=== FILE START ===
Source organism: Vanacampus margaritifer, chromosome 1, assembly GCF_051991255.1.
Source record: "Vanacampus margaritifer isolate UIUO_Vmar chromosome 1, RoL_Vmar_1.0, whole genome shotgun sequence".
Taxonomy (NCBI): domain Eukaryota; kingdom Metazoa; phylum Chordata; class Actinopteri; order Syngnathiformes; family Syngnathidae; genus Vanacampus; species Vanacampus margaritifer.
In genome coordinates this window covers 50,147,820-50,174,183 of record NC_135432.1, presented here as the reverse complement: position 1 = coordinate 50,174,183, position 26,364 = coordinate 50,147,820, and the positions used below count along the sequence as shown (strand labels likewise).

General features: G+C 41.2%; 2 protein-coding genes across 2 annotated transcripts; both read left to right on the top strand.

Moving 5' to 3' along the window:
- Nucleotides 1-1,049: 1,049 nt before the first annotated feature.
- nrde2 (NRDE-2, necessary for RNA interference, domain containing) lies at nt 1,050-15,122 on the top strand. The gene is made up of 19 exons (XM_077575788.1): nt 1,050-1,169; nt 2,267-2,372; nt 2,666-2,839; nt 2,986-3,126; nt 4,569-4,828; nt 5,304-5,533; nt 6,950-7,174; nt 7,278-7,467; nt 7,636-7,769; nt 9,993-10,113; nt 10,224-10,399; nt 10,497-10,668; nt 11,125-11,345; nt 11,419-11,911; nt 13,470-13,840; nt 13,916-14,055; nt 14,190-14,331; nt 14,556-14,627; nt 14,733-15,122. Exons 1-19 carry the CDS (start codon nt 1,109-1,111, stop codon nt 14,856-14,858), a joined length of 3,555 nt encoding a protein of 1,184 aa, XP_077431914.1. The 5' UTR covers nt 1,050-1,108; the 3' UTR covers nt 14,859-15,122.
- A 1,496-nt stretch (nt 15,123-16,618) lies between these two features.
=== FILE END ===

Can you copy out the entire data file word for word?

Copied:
Source organism: Vanacampus margaritifer, chromosome 1, assembly GCF_051991255.1.
Source record: "Vanacampus margaritifer isolate UIUO_Vmar chromosome 1, RoL_Vmar_1.0, whole genome shotgun sequence".
Taxonomy (NCBI): domain Eukaryota; kingdom Metazoa; phylum Chordata; class Actinopteri; order Syngnathiformes; family Syngnathidae; genus Vanacampus; species Vanacampus margaritifer.
In genome coordinates this window covers 50,147,820-50,174,183 of record NC_135432.1, presented here as the reverse complement: position 1 = coordinate 50,174,183, position 26,364 = coordinate 50,147,820, and the positions used below count along the sequence as shown (strand labels likewise).

General features: G+C 41.2%; 2 protein-coding genes across 2 annotated transcripts; both read left to right on the top strand.

Moving 5' to 3' along the window:
- Nucleotides 1-1,049: 1,049 nt before the first annotated feature.
- nrde2 (NRDE-2, necessary for RNA interference, domain containing) lies at nt 1,050-15,122 on the top strand. The gene is made up of 19 exons (XM_077575788.1): nt 1,050-1,169; nt 2,267-2,372; nt 2,666-2,839; nt 2,986-3,126; nt 4,569-4,828; nt 5,304-5,533; nt 6,950-7,174; nt 7,278-7,467; nt 7,636-7,769; nt 9,993-10,113; nt 10,224-10,399; nt 10,497-10,668; nt 11,125-11,345; nt 11,419-11,911; nt 13,470-13,840; nt 13,916-14,055; nt 14,190-14,331; nt 14,556-14,627; nt 14,733-15,122. Exons 1-19 carry the CDS (start codon nt 1,109-1,111, stop codon nt 14,856-14,858), a joined length of 3,555 nt encoding a protein of 1,184 aa, XP_077431914.1. The 5' UTR covers nt 1,050-1,108; the 3' UTR covers nt 14,859-15,122.
- A 1,496-nt stretch (nt 15,123-16,618) lies between these two features.